Aberdeen Electric Crew Lights Up New York-area Families
Nine days after Hurricane Sandy took out his power and heat — and with temperatures in his home dropping into the 30s — New Yorker Robert Sheps was worried about the health and safety of his three young children.
When, he wondered, would the utilities be restored to his home in Plainview, Long Island?
His continued attempts to get help from local work crews failed. You’ve got to be on a list, crews told him. And it’d be two or three more weeks until crews could get power to his neighborhood.
“I couldn’t find anybody willing to help,” Sheps said in a phone conversation Thursday afternoon.
Enter Eddie Baker and the guys with Lee Electrical and Construction in Aberdeen. Sheps found the team a few blocks from his home. They were up there helping local crews restore power in the wake of Sandy.
It was past 6 p.m. on Wednesday, and the Lee crew was working in icy, windy, frigid conditions, and it was getting worse by the hour. Other crews were packing up for the evening.
Sheps approached Baker and explained his situation.
“Don’t worry,” Baker told him. “We’ll come help as soon as we can.”
“After a long day in an ice storm, they could have said no,” Sheps said. ”They could have walked away.”
An hour later, the crew from Lee Electric pulled up in front of Sheps’ home.
“Eddie met me in my driveway and said to me with his good Southern accent, ‘I told you sir, we ain’t gonna leave anyone stranded out here,’” Sheps said.
That night, the Lee crew let there be light in the Sheps household.
They even returned a day later when high winds knocked out the power again.
“I came home and they were there working again,” Sheps said. “There were even crew members in a driveway shoveling it for one of our elderly residents. They have been great, and the whole neighborhood loves Lee Electric.”
Baker, a foreman for Lee Electric, said his crew just “tried a little harder” because the Sheps family and their neighbors “treated us right.”
“They were nice people. They were polite,” Baker said. “It was just like a neighbor helping a fellow neighbor. I know I would want the same for me if the shoe were on the other foot.”
Jerry Lee, president of Lee Electric, had a stack of letters in his office Friday from Sheps and others affected by Sandy.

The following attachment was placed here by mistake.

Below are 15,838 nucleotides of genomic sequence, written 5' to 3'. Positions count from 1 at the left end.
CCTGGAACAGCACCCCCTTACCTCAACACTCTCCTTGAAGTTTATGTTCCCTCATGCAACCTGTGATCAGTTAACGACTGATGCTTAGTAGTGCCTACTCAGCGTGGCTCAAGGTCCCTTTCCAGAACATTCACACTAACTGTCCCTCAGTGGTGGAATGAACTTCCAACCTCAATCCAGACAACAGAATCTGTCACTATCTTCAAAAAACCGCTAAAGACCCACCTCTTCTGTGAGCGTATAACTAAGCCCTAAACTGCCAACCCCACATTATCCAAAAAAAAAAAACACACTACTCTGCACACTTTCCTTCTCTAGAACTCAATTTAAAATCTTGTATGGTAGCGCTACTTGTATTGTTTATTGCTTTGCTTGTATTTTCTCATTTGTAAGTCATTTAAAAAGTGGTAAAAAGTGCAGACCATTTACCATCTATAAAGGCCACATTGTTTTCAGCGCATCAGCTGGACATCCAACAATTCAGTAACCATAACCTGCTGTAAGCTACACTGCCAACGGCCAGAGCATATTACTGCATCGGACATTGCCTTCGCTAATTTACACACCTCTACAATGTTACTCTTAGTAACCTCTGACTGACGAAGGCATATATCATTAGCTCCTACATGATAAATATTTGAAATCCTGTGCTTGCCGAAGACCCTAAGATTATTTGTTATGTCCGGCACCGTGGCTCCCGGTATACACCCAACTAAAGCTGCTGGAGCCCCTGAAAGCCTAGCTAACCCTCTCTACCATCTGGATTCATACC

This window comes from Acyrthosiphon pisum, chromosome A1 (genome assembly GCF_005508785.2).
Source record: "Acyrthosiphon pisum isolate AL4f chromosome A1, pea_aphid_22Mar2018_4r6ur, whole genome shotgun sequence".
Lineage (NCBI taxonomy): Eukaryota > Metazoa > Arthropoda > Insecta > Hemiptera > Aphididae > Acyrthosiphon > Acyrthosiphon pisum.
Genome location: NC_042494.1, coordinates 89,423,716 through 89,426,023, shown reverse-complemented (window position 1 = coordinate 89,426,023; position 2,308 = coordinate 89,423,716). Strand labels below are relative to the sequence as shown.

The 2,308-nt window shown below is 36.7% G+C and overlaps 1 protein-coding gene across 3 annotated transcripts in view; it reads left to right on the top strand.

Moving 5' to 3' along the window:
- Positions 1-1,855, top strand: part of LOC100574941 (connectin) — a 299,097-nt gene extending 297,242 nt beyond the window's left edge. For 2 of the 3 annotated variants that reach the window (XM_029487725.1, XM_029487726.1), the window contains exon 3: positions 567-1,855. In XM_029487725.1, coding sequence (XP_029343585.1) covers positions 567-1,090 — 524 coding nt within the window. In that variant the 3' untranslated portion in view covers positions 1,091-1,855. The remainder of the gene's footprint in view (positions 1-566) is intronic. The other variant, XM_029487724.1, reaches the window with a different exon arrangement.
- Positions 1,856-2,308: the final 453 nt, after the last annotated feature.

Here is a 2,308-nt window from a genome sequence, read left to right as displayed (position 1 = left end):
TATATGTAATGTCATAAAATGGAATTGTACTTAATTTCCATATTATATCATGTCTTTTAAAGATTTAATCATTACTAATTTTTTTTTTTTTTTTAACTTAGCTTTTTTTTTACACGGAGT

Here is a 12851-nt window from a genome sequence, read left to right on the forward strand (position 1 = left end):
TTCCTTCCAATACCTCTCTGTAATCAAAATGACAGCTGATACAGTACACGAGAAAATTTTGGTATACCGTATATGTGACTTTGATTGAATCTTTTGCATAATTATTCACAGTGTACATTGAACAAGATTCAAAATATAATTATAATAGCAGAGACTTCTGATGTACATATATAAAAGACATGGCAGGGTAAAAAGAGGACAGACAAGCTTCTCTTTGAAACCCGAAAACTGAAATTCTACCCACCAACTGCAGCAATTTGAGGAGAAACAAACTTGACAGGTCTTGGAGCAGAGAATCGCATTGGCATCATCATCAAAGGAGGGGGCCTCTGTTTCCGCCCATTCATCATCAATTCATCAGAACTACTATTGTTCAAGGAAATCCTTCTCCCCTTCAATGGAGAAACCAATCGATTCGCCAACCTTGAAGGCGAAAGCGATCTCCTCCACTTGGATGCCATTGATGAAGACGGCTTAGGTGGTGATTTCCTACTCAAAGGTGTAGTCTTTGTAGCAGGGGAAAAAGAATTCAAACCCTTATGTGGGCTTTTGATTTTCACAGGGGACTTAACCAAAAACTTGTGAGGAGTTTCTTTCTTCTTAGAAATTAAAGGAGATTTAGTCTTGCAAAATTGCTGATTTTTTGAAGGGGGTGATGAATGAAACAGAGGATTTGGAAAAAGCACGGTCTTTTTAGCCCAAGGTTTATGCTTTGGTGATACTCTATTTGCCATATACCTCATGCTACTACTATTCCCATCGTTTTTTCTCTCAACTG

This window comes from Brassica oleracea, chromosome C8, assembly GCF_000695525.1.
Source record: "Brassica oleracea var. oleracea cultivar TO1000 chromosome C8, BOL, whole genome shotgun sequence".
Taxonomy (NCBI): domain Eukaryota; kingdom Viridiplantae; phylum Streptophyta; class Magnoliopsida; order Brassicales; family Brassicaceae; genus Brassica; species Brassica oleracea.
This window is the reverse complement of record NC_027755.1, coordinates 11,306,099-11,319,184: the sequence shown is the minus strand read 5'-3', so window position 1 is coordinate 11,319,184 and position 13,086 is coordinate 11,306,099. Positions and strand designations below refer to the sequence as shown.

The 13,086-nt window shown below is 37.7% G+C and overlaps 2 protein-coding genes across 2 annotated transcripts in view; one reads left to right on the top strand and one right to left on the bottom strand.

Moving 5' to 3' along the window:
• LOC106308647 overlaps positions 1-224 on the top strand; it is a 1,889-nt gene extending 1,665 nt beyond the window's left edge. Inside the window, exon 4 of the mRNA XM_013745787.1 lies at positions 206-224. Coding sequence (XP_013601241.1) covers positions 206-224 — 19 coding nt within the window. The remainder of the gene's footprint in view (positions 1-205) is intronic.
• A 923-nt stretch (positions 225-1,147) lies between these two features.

“We’re not seeking glory. We’re just doing our job,” Lee said. “But we’re very proud of our people. I think we’ve got the best people out there, bar none. I wouldn’t trade them for anyone.
“We let them do their thing because we trust them.”
Lee said about 450 employees were working last week in New York and New Jersey, some of whom migrated with the storm from South Carolina.
“As this storm hit, we started releasing people to head north as the storm progressed up the East Coast,” he said. “We want to help the affected people. When those folks praise our work, I know it means a lot to our crews out in the field.”
On Friday, Long Island residents protested long delays in getting power restored. It is estimated more than 100,000 homes in that area are still without power nearly two weeks after the storm.
Following his positive experience with the crews from Lee Electrical, Sheps contacted Lee to thank him.
“Those guys adopted our neighborhood and did a great job,” Sheps said. “Everyone in our neighborhood (about 20 homes) is very, very thankful.”
Sheps, whose letter to Lee details his experiences, sent a copy to The Pilot. In it, he called the crews “local heroes” and wrote: “On behalf of my family, and my neighbors on Buckness Drive, in Plainview, Long Island, I just wanted to thank you, Eddie, the entire crew and the great people at Lee Electric for doing what now one else was willing to do to really help us out in very tough times. You guys are the best and we on Long Island are forever grateful.”
Sheps said the Northeast, particularly Long Island, is slowly recovering from the storms that destroyed homes, flooded neighborhoods and left hundreds of thousands without power.
“We are lucky because we just lost our heat and power,” Sheps said. “There are plenty of people much worse off. There are still a ton of people who need help. It is still crazy up here.”
But warmer and well-lit on Buckness Drive in Plainview, Long Island, because of Aberdeen’s Lee Electric.
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